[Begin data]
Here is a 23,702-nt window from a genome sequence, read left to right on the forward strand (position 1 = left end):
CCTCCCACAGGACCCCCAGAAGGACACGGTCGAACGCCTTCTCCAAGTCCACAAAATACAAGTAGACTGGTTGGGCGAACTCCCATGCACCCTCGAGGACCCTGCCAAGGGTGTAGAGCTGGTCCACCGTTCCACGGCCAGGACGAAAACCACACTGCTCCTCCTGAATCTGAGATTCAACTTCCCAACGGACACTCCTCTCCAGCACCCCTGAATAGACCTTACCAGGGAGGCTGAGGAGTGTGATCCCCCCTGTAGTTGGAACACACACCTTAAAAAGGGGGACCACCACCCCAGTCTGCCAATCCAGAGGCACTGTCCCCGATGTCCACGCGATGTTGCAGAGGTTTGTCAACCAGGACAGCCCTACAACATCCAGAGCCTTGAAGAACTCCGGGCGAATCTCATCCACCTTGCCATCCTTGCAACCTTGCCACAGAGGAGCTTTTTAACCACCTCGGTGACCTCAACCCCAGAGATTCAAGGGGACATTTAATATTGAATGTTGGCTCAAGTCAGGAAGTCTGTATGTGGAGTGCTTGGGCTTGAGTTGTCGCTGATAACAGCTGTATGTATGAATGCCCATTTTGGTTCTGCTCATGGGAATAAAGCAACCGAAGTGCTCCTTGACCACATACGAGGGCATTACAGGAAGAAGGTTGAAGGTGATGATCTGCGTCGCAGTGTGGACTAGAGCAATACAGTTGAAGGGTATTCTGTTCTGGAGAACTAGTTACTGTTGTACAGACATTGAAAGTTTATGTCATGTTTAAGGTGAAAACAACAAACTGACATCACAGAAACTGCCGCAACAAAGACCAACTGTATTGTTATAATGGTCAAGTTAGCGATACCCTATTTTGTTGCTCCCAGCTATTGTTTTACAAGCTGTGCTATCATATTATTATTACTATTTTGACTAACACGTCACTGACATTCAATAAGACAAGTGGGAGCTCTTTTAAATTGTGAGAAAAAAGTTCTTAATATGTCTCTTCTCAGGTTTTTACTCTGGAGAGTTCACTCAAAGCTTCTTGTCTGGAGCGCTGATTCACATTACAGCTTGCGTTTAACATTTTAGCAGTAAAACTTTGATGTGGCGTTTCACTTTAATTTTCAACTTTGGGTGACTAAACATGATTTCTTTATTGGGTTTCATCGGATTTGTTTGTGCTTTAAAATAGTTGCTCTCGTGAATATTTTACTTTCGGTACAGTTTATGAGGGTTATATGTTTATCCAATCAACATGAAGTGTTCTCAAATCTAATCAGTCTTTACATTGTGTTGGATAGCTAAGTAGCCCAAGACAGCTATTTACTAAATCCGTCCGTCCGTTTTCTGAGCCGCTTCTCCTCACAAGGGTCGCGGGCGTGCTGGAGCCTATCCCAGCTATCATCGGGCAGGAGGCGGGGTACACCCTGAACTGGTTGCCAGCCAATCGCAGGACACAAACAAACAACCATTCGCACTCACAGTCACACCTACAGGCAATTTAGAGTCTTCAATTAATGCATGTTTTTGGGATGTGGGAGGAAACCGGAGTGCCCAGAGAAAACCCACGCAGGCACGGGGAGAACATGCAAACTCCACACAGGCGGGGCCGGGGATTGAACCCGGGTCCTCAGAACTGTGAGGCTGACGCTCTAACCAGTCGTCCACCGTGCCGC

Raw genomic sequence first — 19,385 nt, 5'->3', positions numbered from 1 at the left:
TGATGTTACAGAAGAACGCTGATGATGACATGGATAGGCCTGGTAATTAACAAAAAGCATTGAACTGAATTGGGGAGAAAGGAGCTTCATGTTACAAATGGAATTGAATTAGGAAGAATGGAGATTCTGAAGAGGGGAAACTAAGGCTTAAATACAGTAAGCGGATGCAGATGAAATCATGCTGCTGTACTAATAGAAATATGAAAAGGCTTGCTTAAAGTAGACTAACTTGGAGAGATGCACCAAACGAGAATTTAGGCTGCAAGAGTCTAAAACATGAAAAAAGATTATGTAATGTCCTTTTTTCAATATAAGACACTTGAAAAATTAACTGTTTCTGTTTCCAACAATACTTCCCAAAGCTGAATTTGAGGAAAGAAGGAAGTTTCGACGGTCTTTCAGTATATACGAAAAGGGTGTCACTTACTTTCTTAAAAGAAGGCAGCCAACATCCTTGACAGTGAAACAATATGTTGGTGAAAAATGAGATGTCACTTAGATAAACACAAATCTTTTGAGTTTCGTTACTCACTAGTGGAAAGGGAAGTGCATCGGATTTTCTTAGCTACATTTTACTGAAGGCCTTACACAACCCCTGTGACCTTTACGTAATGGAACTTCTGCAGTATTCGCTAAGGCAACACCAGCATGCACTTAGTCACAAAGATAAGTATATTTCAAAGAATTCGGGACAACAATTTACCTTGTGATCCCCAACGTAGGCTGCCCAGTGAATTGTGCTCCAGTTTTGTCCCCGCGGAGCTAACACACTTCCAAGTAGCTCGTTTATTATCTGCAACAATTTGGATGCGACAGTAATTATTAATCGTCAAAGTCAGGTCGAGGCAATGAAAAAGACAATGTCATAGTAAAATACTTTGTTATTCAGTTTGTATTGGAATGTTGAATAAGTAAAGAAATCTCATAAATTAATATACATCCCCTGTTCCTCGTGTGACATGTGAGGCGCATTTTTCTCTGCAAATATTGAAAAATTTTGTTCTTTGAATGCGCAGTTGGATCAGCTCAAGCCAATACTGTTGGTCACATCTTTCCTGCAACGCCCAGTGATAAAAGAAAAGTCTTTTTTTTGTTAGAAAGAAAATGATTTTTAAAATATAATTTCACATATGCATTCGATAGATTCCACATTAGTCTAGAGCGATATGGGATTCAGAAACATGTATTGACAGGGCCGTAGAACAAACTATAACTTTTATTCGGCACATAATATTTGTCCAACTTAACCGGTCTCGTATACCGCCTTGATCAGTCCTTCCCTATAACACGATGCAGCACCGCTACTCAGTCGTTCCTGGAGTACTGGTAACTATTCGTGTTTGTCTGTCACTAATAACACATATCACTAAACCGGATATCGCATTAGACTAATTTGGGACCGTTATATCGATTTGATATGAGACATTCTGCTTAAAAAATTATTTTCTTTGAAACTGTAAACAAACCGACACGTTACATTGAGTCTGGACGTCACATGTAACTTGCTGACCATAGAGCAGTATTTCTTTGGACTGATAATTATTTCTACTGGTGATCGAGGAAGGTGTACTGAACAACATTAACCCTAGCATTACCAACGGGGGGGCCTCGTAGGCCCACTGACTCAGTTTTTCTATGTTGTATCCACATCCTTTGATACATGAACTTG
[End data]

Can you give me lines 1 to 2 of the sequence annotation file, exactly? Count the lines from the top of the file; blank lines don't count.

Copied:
Here is a 23,702-nt window from a genome sequence, read left to right on the forward strand (position 1 = left end):
CCTCCCACAGGACCCCCAGAAGGACACGGTCGAACGCCTTCTCCAAGTCCACAAAATACAAGTAGACTGGTTGGGCGAACTCCCATGCACCCTCGAGGACCCTGCCAAGGGTGTAGAGCTGGTCCACCGTTCCACGGCCAGGACGAAAACCACACTGCTCCTCCTGAATCTGAGATTCAACTTCCCAACGGACACTCCTCTCCAGCACCCCTGAATAGACCTTACCAGGGAGGCTGAGGAGTGTGATCCCCCCTGTAGTTGGAACACACACCTTAAAAAGGGGGACCACCACCCCAGTCTGCCAATCCAGAGGCACTGTCCCCGATGTCCACGCGATGTTGCAGAGGTTTGTCAACCAGGACAGCCCTACAACATCCAGAGCCTTGAAGAACTCCGGGCGAATCTCATCCACCTTGCCATCCTTGCAACCTTGCCACAGAGGAGCTTTTTAACCACCTCGGTGACCTCAACCCCAGAGATTCAAGGGGACATTTAATATTGAATGTTGGCTCAAGTCAGGAAGTCTGTATGTGGAGTGCTTGGGCTTGAGTTGTCGCTGATAACAGCTGTATGTATGAATGCCCATTTTGGTTCTGCTCATGGGAATAAAGCAACCGAAGTGCTCCTTGACCACATACGAGGGCATTACAGGAAGAAGGTTGAAGGTGATGATCTGCGTCGCAGTGTGGACTAGAGCAATACAGTTGAAGGGTATTCTGTTCTGGAGAACTAGTTACTGTTGTACAGACATTGAAAGTTTATGTCATGTTTAAGGTGAAAACAACAAACTGACATCACAGAAACTGCCGCAACAAAGACCAACTGTATTGTTATAATGGTCAAGTTAGCGATACCCTATTTTGTTGCTCCCAGCTATTGTTTTACAAGCTGTGCTATCATATTATTATTACTATTTTGACTAACACGTCACTGACATTCAATAAGACAAGTGGGAGCTCTTTTAAATTGTGAGAAAAAAGTTCTTAATATGTCTCTTCTCAGGTTTTTACTCTGGAGAGTTCACTCAAAGCTTCTTGTCTGGAGCGCTGATTCACATTACAGCTTGCGTTTAACATTTTAGCAGTAAAACTTTGATGTGGCGTTTCACTTTAATTTTCAACTTTGGGTGACTAAACATGATTTCTTTATTGGGTTTCATCGGATTTGTTTGTGCTTTAAAATAGTTGCTCTCGTGAATATTTTACTTTCGGTACAGTTTATGAGGGTTATATGTTTATCCAATCAACATGAAGTGTTCTCAAATCTAATCAGTCTTTACATTGTGTTGGATAGCTAAGTAGCCCAAGACAGCTATTTACTAAATCCGTCCGTCCGTTTTCTGAGCCGCTTCTCCTCACAAGGGTCGCGGGCGTGCTGGAGCCTATCCCAGCTATCATCGGGCAGGAGGCGGGGTACACCCTGAACTGGTTGCCAGCCAATCGCAGGACACAAACAAACAACCATTCGCACTCACAGTCACACCTACAGGCAATTTAGAGTCTTCAATTAATGCATGTTTTTGGGATGTGGGAGGAAACCGGAGTGCCCAGAGAAAACCCACGCAGGCACGGGGAGAACATGCAAACTCCACACAGGCGGGGCCGGGGATTGAACCCGGGTCCTCAGAACTGTGAGGCTGACGCTCTAACCAGTCGTCCACCGTGCCGC